‘I live in a small town with frequent murders. Every now and again a voice comes on the phone.


A short time later, I’m on my hands and knees. I’m alone. I insist upon it: a clear space in which to work. I look up at the sky as if waiting for a sign. A bird, a cloud, the slightest hint of a breeze. Then I fall to it.’

A series of murders break the dusty silence of a small rural town. Butades, the town’s resident artist, is given the job of documenting the crime scenes. Without motive or suspect, and with the death count mounting, the Police Chief becomes unhinged, and events lead to a Kafkaesque impasse where no one remains free of suspicion.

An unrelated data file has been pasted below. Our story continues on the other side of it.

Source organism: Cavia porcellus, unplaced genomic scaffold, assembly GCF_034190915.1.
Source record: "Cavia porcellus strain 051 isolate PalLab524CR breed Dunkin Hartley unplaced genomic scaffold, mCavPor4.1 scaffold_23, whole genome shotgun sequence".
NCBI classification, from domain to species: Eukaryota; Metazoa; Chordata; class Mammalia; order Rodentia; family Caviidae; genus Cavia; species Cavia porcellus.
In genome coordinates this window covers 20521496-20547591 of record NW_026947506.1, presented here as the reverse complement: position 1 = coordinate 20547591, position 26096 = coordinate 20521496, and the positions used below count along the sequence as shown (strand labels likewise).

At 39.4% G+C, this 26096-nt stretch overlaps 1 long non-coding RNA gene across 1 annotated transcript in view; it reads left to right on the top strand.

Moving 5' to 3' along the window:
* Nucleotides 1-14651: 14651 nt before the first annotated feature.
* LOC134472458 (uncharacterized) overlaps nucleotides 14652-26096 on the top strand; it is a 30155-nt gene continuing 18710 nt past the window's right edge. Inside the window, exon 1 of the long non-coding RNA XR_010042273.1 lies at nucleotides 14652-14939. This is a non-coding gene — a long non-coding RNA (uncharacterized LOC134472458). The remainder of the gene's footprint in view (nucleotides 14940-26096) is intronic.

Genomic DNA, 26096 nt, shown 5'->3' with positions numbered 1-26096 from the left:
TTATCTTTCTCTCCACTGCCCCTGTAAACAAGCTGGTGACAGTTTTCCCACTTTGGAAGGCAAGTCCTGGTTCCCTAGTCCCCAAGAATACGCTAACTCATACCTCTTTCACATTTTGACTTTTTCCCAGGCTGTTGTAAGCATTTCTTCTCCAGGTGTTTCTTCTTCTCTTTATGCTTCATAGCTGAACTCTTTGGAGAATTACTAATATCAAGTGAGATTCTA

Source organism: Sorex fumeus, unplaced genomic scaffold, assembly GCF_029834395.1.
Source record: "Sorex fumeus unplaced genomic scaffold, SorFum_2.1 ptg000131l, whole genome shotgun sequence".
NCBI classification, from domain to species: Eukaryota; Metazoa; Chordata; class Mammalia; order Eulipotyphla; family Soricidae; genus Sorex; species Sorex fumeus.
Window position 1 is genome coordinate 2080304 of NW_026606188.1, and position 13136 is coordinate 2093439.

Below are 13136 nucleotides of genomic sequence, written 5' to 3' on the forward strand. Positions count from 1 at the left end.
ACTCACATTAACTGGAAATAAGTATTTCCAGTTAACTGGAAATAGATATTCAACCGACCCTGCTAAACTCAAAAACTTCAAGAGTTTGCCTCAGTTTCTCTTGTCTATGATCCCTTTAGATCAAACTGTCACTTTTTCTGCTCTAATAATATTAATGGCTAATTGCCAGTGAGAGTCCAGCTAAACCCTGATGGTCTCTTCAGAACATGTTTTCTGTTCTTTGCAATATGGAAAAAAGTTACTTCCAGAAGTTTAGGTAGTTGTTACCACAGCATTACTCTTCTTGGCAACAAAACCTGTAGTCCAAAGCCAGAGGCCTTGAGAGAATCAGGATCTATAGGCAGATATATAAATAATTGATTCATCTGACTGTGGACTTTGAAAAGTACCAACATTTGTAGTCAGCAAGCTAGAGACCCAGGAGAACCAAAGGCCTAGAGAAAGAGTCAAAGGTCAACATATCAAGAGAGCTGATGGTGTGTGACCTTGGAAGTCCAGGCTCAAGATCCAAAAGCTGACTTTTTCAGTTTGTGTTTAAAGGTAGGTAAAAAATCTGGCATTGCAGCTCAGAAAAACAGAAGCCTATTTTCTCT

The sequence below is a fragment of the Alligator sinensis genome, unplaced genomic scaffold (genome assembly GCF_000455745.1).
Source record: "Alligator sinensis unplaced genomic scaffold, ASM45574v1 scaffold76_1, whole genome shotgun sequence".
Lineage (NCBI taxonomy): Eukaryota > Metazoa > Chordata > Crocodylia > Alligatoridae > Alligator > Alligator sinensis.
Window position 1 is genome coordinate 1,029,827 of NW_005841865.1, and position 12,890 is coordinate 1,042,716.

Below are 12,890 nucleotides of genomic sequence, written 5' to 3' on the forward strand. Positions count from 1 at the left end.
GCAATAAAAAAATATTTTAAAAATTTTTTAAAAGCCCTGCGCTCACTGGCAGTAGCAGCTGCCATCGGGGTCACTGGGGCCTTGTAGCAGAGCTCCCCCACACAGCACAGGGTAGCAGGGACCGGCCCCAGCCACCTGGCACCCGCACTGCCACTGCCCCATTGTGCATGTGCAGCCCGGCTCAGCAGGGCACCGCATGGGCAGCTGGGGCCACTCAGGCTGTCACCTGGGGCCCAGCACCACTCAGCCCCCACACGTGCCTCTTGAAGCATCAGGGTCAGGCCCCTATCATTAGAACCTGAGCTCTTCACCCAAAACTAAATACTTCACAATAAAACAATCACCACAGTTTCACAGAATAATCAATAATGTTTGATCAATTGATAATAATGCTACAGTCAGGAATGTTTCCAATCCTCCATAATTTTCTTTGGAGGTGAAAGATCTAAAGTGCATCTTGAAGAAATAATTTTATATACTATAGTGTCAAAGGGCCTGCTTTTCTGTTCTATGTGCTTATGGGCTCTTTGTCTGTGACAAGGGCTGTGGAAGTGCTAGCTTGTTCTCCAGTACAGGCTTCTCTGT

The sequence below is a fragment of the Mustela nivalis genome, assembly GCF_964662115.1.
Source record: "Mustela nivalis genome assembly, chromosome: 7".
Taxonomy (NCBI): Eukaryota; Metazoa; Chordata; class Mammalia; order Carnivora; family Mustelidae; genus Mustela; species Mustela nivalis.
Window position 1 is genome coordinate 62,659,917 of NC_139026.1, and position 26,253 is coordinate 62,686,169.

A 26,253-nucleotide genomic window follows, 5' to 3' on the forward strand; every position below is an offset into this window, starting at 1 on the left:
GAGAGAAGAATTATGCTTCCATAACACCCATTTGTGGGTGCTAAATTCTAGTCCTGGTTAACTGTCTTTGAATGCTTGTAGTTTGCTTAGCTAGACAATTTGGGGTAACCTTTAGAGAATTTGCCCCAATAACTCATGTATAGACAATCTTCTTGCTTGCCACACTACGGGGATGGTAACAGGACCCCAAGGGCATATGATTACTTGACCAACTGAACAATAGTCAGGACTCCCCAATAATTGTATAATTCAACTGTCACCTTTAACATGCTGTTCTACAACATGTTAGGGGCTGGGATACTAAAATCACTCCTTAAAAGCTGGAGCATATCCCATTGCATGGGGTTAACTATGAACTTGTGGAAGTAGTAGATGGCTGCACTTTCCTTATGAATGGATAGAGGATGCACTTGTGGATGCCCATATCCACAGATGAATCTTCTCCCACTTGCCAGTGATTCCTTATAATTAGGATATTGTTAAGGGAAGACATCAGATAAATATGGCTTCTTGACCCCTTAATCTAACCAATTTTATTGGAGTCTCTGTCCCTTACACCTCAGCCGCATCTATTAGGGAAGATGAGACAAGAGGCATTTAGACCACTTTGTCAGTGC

T.P. Sweeney grew up in Belfast, Northern Ireland in the 1960s and ’70s. He emigrated to Auckland, New Zealand in 1997 where he has lived for the past 19 years.

‘A remarkable book, stylistically assured, layered, vivid’

— Ian Wedde

‘A crime story that reads like a collaboration between James Ellroy, Borges and David Lynch: hot, dusty, slippery and smart. A meditation on the meaning of art and stories, life and death, isolation and connection. Like Butades herself, this book has secrets’ —

— Dylan Horrocks

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